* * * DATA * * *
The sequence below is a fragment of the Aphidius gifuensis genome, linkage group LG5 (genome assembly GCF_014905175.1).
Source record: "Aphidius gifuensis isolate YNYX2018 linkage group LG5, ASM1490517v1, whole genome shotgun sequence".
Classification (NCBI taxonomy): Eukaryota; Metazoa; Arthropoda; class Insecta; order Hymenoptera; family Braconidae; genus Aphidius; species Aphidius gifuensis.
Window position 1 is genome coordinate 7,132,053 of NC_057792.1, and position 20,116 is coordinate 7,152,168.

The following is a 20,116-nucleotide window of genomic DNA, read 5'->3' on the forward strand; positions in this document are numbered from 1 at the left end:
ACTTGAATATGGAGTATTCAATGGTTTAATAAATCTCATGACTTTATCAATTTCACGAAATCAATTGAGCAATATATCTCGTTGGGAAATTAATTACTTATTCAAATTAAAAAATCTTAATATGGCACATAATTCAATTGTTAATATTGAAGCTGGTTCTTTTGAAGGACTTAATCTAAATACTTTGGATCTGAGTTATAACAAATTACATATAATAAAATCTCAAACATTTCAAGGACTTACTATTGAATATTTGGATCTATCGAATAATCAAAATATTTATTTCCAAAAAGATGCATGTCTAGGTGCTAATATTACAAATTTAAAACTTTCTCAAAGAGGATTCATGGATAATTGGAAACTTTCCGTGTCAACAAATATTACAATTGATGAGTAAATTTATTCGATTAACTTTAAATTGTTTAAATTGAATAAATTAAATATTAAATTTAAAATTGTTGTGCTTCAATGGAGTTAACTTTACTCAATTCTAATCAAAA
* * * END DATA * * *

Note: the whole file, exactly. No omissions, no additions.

The sequence below is a fragment of the Aphidius gifuensis genome, linkage group LG5 (genome assembly GCF_014905175.1).
Source record: "Aphidius gifuensis isolate YNYX2018 linkage group LG5, ASM1490517v1, whole genome shotgun sequence".
Classification (NCBI taxonomy): Eukaryota; Metazoa; Arthropoda; class Insecta; order Hymenoptera; family Braconidae; genus Aphidius; species Aphidius gifuensis.
Window position 1 is genome coordinate 7,132,053 of NC_057792.1, and position 20,116 is coordinate 7,152,168.

The following is a 20,116-nucleotide window of genomic DNA, read 5'->3' on the forward strand; positions in this document are numbered from 1 at the left end:
ACTTGAATATGGAGTATTCAATGGTTTAATAAATCTCATGACTTTATCAATTTCACGAAATCAATTGAGCAATATATCTCGTTGGGAAATTAATTACTTATTCAAATTAAAAAATCTTAATATGGCACATAATTCAATTGTTAATATTGAAGCTGGTTCTTTTGAAGGACTTAATCTAAATACTTTGGATCTGAGTTATAACAAATTACATATAATAAAATCTCAAACATTTCAAGGACTTACTATTGAATATTTGGATCTATCGAATAATCAAAATATTTATTTCCAAAAAGATGCATGTCTAGGTGCTAATATTACAAATTTAAAACTTTCTCAAAGAGGATTCATGGATAATTGGAAACTTTCCGTGTCAACAAATATTACAATTGATGAGTAAATTTATTCGATTAACTTTAAATTGTTTAAATTGAATAAATTAAATATTAAATTTAAAATTGTTGTGCTTCAATGGAGTTAACTTTACTCAATTCTAATCAAAA